The Europe-Africa relationship has evolved over 50 years and has been institutionalised in various conventions as summarised in the table below
|The evolution of EU/Africa, Caribbean and Pacific (ACP)relationship|
|1957 Part IV Rome TreatyMaintains privileged access to metropolitan markets for former colonies and extends preferential access for these associated territories to other EEC member state markets1963 First Yaoundé Agreement (renewed 1969)Reciprocal preferential trade access between EEC member states and the associated states. European Development Fund (EDF) established as an additional source of concessionary finance Joint Council of Ministers, joint Parliamentary Assembly, and committee of Ambassadors established Under Arusha conventions of 1968 the East African Community Countries were linked to Yaoundé II but do not participate in the political institutions1974 First Lomé Agreement (renewed 1979, 1984, 1990, 1995)Former British colonies are included for the first time, Nigeria leads negotiation and agrees not to claim against the EDF Africa, Caribbean, Pacific (ACP) Group established with its own Secretariat in Brussels Reciprocity abolished STABEX (1979) and MINEX (1984) schemes set up to support ACP agricultural prices and to insure against a slump in mineral export prices. 1998 South Africa becomes signatory of the Lomé Convention but is excluded from the trade chapters. Signs a Trade, Development and cooperation and cooperation agreement providing for an asymmetrical free trade area to be phased in over 12 years2000 Cotonou Agreement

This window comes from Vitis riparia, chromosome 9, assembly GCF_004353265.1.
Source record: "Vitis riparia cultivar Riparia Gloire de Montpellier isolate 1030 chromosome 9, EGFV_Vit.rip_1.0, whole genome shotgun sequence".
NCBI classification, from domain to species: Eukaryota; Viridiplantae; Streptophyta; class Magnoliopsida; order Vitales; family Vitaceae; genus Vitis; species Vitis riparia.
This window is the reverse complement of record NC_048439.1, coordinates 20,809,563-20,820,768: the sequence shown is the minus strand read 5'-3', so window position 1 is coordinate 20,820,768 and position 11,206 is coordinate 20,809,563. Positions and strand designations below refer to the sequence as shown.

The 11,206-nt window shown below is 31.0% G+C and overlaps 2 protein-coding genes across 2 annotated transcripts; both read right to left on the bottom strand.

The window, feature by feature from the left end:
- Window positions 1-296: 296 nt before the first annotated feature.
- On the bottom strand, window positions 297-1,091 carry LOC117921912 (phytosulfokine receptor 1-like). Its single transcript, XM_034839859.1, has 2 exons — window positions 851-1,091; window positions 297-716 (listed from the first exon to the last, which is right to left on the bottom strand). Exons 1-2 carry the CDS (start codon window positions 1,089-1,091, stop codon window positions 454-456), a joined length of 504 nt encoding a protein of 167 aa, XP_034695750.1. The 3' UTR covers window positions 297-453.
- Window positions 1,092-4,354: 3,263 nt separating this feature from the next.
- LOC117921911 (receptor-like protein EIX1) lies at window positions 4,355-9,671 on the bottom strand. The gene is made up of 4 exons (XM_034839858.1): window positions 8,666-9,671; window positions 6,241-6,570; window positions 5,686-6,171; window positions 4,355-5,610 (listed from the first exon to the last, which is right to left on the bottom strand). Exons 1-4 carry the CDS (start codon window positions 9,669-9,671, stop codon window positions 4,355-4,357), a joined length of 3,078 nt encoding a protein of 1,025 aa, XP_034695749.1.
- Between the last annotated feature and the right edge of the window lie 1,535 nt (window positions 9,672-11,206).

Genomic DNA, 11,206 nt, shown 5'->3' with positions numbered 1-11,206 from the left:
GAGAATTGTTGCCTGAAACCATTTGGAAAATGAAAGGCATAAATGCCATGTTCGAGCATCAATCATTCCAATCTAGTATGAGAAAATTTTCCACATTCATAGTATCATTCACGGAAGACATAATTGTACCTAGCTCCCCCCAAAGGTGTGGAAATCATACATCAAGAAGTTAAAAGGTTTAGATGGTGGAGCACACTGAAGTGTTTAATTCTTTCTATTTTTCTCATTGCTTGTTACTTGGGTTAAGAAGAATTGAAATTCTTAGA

Although based on the same principles of sovereignty and equality as previous agreements, the Cotonou agreement seeks to encourage “the smooth and gradual integrations of the ACP countries into the world economy’.
The signatories are committed to conclude WTO compatible Free- Trade economic Partnership Agreements (EPAs) by December 2007 Article 9 of the Agreement makes aid disbursement conditional on democratic governance and respect for human rights
The Agreement entered into force in April 2003 and will run for 20 years
Source: Adapted from Mayall 2005:297
Both the EU and Africa face a number of questions today that are to do with with the future of this relationship
- Is the relationship in its current form sustainable?
- What about the joint institutions through which the relationship is managed? Are they still relevant today?
- What will happen after the Cotonou Agreement expires in 2020
- Are the regional groupings founded on colonial ideology still relevant today?
- Is the relationship flexible enough to deal with changes within the international community such as the new providers of development aid?
Africa On The Blog has teamed up with the think tank European Centre for Development and Policy Management to consider these questions in a series of posts that are linked here as well the implications of changes on the world stage for the EU-Africa relationship.
- Intra- Africa Trade and Food Security – what if anything can the African Union learn from the EU experience of trading with one another
- Rare Earth Mining: Malawi’s Economic Frontier? Will the new found wealth under Malawi’s earth be a curse of a blessing
- What next for the EU-Africa Relations? – what will the next 50 years look like? How will the EU respond to new players in Africa?
- Towards a genuine African-European Partnership? to what extent does the Joint Africa- EU Strategy create opportunities for genuine partnership between Africa and the EU
- What the EU and the AU should do for posterity? Do the the African youth of today subscribe to the old notions of EU-Africa relationship
- Rethinking Africa- EU Trade relations not business as usual Both African and Europeans must work tirelessly to shape and bring the strategy into fruition.
- Lampedusa – why did so may Africans die?
- EU-Africa Summit: A meeting of equals?
- Time to Cut donor Aid to Zimbabwe?
- Central African Republic Crisis: The Good, The Bad, and The Ugly